I would be remiss, if I didn’t address the power of gossip. When it comes to gossip, I expect we’re all sinners. It’s difficult not to share that juicy tidbit that comes our way. It might start innocently, but you know how things can quickly get out of hand? One of the best illustrations of how gossip works is the game of telephone. You gather in a circle, and the first person tells a “secret.” Maybe it’s as innocent as Joe’s cousin Jennifer was in town visiting him, but by the end of the game Joe is having an affair with a woman named Jennifer and is about to divorce his wife, leaving her and their three kids destitute. You can see how dangerous the tongue can be. It may be small, but it can set a forest ablaze. 

The Wisdom of Sirach, one of the wisdom books that didn’t make it into the canon, offers a helpful word of advice that parallels what James has to say. In fact, I would think James knew this saying: 
If you blow on a spark, it will glow; if you spit on it, it will be put out; yet both come out of your mouth. Curse the gossips and the double-tongued, for they destroy the peace of many. (Sirach 28:12-13).
Paul listed gossiping among the expressions of wickedness present in the world, along with murder, envy, and strife, among other things (Rom. 1:29). Gossip, it would seem, is serious sin!

I think this word from James speaks powerfully to our own time. Sparks have been fanned into forest fires. With the same tongue that we bless God, we may find ourselves cursing our neighbor whom God created.

Here is where James starts to meddle. I think he has put his finger on one of the great dangers of our day. That danger is the growing belief that people have the right to say whatever they please, whenever they please, and wherever they please. A certain crassness dominates many conversations in our day. It could be in personal conversations, but it might also be shared on Twitter or Facebook. This crassness can destroy individual lives and communities. Defenders of this form of freedom of speech say it’s a reaction to political correctness. People are tired of being told what they can and cannot say. But, as Paul puts it: “‘All things are lawful,’ but not all things are beneficial. ‘All things are lawful,’ but not all things build up” (1 Cor. 10:23). I think James would agree.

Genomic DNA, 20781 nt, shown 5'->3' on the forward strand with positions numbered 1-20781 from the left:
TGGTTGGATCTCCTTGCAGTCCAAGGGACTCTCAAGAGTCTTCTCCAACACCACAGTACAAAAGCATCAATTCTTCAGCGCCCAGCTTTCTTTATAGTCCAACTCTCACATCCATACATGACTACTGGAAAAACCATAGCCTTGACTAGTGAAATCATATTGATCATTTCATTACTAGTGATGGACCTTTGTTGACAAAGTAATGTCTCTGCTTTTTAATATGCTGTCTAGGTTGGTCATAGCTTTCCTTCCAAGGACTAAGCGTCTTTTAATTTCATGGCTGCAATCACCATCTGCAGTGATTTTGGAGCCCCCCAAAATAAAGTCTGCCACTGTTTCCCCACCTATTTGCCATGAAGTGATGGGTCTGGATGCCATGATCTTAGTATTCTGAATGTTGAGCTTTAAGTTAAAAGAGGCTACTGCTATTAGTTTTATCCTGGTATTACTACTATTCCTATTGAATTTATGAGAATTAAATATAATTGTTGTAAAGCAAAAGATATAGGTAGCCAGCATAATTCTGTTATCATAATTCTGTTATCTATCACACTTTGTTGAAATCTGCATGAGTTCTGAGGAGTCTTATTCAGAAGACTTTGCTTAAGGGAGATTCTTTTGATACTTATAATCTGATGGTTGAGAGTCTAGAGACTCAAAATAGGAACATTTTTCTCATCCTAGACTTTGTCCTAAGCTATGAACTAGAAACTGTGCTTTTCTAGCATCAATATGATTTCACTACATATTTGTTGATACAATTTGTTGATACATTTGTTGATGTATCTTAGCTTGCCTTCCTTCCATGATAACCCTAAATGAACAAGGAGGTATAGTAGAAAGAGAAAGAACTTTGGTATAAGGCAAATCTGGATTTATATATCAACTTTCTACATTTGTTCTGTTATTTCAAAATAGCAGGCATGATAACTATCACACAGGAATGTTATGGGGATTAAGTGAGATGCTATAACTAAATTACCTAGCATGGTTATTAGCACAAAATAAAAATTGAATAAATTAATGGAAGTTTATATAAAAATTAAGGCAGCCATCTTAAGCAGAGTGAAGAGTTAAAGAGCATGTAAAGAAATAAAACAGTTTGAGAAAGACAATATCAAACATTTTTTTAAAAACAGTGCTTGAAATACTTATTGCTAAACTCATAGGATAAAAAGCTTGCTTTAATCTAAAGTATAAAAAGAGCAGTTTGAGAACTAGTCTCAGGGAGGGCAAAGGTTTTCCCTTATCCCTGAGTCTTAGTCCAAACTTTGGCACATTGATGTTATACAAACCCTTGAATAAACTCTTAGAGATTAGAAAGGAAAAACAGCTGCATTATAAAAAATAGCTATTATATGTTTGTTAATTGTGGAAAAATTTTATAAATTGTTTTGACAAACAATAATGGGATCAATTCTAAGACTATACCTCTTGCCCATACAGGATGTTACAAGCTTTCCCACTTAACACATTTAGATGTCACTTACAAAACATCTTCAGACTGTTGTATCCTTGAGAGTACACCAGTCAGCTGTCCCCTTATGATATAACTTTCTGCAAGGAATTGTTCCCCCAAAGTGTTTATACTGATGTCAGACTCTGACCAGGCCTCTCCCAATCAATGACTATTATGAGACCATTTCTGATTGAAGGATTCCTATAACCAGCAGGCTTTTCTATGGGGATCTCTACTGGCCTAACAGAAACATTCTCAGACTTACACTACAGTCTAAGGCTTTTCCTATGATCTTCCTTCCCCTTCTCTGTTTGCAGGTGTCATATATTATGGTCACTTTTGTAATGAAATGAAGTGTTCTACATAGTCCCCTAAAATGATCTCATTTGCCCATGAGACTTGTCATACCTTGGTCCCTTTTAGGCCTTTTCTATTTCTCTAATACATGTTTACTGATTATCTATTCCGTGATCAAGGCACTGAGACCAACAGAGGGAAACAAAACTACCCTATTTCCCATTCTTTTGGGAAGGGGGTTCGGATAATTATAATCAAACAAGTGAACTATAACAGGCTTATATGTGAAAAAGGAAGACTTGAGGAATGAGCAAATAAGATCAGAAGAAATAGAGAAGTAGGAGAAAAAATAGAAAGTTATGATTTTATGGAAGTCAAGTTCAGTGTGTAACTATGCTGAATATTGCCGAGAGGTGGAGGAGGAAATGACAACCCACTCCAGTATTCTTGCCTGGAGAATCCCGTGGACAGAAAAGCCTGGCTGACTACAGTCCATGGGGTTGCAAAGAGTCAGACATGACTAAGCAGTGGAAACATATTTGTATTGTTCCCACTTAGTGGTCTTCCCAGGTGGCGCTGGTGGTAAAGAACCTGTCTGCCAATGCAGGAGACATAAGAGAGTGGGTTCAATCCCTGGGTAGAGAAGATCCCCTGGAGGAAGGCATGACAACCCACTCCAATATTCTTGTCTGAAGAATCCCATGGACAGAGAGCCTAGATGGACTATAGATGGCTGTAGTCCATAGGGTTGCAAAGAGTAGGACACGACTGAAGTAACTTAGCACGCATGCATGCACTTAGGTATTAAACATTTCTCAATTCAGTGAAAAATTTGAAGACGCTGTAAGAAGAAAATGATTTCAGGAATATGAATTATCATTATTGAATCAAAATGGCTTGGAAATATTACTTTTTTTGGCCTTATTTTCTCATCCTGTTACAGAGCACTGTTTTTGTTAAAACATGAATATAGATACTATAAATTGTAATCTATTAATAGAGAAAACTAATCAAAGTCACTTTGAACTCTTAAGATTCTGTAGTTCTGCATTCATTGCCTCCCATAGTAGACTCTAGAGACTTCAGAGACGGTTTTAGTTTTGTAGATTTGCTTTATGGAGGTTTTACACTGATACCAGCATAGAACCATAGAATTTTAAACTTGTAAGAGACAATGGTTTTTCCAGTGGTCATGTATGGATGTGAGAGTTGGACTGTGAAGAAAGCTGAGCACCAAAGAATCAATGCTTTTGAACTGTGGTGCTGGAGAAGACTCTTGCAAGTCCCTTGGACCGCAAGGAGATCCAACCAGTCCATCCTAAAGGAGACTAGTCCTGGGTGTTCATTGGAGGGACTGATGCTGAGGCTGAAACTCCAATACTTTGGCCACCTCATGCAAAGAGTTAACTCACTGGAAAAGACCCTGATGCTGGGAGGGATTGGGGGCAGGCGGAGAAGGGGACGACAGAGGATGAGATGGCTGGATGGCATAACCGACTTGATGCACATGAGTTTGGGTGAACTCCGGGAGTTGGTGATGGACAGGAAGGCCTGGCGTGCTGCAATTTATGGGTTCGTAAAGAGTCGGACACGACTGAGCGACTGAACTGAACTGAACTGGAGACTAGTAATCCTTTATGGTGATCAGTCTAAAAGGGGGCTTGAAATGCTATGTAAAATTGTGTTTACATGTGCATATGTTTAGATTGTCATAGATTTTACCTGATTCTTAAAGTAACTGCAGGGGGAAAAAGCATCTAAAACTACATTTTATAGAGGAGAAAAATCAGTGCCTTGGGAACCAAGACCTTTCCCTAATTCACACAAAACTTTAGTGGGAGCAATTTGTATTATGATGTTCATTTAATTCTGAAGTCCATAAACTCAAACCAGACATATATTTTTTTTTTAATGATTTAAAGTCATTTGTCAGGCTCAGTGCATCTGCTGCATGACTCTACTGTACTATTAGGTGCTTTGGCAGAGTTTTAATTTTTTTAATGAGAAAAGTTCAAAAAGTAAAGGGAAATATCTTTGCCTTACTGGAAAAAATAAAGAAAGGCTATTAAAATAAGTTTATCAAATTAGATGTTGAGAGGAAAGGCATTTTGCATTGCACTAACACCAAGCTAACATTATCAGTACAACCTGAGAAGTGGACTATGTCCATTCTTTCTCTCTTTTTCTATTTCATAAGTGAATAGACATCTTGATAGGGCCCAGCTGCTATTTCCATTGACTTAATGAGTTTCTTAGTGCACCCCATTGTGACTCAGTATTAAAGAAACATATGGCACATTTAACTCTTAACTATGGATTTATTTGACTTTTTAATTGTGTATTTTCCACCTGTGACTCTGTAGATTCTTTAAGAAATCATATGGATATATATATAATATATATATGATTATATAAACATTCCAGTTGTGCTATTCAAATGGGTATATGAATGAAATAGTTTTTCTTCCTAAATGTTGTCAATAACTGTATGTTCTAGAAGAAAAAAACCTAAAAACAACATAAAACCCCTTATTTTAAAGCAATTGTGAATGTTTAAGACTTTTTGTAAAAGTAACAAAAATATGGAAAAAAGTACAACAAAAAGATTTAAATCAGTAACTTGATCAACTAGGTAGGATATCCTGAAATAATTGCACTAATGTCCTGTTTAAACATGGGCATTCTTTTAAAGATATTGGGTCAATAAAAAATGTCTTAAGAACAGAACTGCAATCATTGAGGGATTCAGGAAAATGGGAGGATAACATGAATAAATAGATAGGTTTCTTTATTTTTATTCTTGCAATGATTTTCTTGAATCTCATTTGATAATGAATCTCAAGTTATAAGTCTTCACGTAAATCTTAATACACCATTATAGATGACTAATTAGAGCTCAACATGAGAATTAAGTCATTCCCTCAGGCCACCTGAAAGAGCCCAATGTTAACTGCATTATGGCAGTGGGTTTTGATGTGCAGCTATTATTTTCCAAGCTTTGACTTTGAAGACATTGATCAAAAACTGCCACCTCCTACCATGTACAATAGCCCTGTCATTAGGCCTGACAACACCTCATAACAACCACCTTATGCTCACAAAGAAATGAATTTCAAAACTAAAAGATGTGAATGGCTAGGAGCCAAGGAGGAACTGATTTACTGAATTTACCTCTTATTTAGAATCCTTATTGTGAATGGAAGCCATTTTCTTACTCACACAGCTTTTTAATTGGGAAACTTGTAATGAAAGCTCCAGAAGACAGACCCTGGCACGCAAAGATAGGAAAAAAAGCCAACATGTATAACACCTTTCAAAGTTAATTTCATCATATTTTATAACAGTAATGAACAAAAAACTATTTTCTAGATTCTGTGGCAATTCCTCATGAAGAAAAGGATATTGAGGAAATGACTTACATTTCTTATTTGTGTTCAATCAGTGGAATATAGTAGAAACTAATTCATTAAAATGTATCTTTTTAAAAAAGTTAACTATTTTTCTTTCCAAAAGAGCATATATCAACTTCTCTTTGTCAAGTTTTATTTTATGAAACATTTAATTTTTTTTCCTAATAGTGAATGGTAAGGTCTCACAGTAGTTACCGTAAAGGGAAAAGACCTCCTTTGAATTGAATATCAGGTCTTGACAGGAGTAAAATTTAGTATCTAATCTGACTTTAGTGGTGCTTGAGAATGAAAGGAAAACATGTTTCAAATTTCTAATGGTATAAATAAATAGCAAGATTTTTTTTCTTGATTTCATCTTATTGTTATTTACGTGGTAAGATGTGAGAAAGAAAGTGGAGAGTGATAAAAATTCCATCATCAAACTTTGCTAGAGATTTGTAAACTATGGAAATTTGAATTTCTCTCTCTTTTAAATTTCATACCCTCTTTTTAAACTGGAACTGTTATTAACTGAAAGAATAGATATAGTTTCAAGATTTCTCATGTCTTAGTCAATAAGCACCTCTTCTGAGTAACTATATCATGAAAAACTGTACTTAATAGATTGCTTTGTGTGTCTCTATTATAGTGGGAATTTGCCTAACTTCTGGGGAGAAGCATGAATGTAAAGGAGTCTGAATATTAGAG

Unfortunately, this spirit of crassness starts in the President’s office, and has permeated the country. The President didn’t start it, but he has embodied it, and modeled it for others. The spark has been lit and the fire is burning. With a political season now underway, we will see much more of it. 

As we consider the state of our conversations, James leaves us with a warning: 
The tongue is a fire. The tongue is placed among our members as a world of iniquity; it stains the whole body, sets on fire the cycle of nature, and is itself set on fire by hell.
Even though we can tame animals, “no one can tame the tongue,” which is a “restless evil, full of deadly poison.” But, as James wrote in chapter 1, if we are to be truly religious, we will need to learn to bridle the tongue. 

The choice, it seems, is ours. While the tongue is a “restless evil” that we use to bless God and curse our neighbors, this is not how it should be. As James puts it, a fig tree can’t produce both olives and figs. A spring can’t produce both clear and brackish water. Therefore, it’s inappropriate to sing praises to God and then curse our neighbor.   

So, what is the cure? In the context of James, the cure is to  “love your neighbor as you love yourself.” James asks us to examine our use of the tongue in light of the Royal Law. If we can bridle the tongue, we will have moved a long way toward a “religion that is pure and undefiled before God.”

Preached by:
Dr. Robert D. Cornwall, Pastor
Central Woodward Christian Church (Disciples of Christ)
Troy, Michigan
Pentecost 17B
September 16, 2018